Cooper or McCrory? Polls split on NC governor's race

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Wednesday, September 21, 2016
NC Gov. Pat McCrory and NC Attorney General Roy Cooper.
NC Gov. Pat McCrory and NC Attorney General Roy Cooper.
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RALEIGH (WTVD) -- A new poll done by liberal-leaning Public Policy Polling shows Roy Cooper has emerged as the "clear leader" in the race to be North Carolina's next governor.

The poll shows Roy Cooper at 46 percent compared to Gov. Pat McCrory's 41 percent. Libertarian Lon Cecil holds 2 percent. PPP said Cooper's lead was above the poll's 3.1 percent margin of error.


A poll from Elon University Monday showed McCrory with a three-point lead over Cooper - within the poll's 3.8 percent margin of error.


A third poll last week from right-leaning Civitas gives McCrory gave McCrory a two-point lead - within the poll's 4 percent margin of error.


In the PPP poll, when undecided voters and Cecil supporters were asked who they'd pick between Cooper and McCrory, though, Cooper's lead ticked up to 50/43.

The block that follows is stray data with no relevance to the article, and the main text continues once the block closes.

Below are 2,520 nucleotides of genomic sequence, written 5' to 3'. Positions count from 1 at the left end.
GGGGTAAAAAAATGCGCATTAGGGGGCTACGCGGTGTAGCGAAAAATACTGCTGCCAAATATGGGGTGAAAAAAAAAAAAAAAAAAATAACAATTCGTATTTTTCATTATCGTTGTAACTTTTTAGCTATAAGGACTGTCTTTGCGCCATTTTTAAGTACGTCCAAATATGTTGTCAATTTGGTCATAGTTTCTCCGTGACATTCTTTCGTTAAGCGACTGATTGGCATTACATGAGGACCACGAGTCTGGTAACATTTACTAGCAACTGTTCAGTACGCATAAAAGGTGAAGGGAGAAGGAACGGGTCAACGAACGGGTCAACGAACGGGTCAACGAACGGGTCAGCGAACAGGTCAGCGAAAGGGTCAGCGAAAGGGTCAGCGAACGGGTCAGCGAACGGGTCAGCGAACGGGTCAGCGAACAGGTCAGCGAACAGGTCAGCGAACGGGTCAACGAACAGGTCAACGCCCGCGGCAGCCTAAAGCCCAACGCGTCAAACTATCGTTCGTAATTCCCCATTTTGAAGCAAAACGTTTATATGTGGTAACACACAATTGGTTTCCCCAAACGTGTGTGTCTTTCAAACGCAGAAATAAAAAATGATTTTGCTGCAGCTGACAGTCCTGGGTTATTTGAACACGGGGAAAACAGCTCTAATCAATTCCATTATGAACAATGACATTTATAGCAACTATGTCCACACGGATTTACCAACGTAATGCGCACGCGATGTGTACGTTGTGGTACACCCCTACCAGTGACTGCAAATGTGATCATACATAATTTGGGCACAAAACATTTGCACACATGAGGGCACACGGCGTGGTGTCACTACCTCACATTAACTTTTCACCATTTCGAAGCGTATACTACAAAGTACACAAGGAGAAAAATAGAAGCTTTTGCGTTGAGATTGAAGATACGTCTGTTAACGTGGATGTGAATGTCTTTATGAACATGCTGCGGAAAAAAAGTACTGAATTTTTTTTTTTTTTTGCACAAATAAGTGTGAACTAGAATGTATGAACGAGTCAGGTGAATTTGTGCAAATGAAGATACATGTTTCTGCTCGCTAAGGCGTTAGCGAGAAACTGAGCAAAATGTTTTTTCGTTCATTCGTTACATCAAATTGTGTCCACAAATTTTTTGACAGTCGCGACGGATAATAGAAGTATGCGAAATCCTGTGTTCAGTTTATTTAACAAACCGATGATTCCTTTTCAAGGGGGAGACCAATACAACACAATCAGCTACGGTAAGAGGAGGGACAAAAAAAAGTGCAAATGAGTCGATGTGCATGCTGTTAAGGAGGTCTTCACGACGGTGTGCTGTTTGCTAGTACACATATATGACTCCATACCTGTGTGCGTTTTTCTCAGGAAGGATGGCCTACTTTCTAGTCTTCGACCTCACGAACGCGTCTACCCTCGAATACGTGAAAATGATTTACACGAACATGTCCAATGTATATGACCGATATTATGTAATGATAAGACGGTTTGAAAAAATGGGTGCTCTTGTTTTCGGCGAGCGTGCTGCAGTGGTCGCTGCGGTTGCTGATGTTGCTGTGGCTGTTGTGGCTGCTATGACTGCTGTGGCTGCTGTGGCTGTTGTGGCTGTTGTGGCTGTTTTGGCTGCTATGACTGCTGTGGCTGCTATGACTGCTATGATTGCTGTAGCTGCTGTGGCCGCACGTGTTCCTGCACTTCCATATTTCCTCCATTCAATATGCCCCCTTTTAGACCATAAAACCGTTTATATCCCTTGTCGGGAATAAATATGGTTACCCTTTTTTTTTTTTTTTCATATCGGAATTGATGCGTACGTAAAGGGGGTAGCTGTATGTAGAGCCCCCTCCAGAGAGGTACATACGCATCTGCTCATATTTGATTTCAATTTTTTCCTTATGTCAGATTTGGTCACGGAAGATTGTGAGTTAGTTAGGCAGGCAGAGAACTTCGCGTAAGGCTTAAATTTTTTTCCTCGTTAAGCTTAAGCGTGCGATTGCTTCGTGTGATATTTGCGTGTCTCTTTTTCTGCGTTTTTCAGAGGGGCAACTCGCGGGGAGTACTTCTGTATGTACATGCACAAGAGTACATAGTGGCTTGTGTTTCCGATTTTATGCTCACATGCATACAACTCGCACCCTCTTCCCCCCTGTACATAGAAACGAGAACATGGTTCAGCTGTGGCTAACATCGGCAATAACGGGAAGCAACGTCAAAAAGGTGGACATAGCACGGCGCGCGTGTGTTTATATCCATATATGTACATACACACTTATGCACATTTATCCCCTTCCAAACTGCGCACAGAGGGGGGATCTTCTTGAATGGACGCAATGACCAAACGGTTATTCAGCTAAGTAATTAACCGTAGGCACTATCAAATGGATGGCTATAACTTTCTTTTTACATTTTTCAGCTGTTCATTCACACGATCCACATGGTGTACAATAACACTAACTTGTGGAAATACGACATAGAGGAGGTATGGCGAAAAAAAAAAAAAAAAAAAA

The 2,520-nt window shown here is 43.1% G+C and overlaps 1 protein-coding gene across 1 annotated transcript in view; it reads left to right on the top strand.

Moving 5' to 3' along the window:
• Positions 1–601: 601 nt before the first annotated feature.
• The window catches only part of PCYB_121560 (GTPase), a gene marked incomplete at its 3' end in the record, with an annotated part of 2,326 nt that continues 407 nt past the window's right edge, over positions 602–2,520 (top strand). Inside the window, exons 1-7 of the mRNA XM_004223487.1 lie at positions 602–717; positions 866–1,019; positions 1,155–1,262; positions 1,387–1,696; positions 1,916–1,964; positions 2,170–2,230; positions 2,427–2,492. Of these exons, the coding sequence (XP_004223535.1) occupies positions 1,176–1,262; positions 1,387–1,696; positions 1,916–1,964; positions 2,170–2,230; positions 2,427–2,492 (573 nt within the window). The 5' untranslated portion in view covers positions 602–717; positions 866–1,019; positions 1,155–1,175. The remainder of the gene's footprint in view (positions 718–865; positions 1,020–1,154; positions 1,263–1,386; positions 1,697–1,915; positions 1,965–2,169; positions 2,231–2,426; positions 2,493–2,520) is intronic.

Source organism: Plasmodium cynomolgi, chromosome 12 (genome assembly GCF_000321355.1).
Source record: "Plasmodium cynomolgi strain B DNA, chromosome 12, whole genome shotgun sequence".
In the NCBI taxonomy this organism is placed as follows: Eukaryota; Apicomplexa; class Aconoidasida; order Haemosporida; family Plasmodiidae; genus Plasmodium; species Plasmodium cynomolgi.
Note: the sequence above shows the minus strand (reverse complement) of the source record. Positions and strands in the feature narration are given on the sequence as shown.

PPP's poll shows McCrory continues to be unpopular among those surveyed; 41 percent of voters approve of him and 49 percent disapprove. PPP found McCrory's approval rating under 50 percent for the last 39 months in a row.

Voters tend to react more positively to Cooper, PPP's poll shows. Forty percent of those surveyed view him positively to 32 percent who have a negative opinion.

Cooper's strength in this race is his popularity with independent voters. House Bill 2 is giving McCrory trouble, which could account for the steady decline in approval rating. Only 39 percent of voters approve of how he's handled the issue.

By a 20 point margin, voters want to see HB2 repealed. Only 32 percent support keeping it, versus 52 percent who think it should be overturned.

Presidential candidates are in a dead-heat in the Tar Heel state. Donald Trump leads the state with 45 percent to Hillary Clinton's 43 percent. Six percent are with Gary Johnson. When Johnson voters and undecideds were asked who they would pick between Clinton and Trump, the contest moves to a tie at 47 percent.

Public Policy Polling surveyed 1,024 likely voters from September 18th to 20th. 80 percent of participants, selected through a list based sample, responded via the phone, while 20 percent of respondents who did not have landlines conducted the survey over the internet through an opt-in internet panel.

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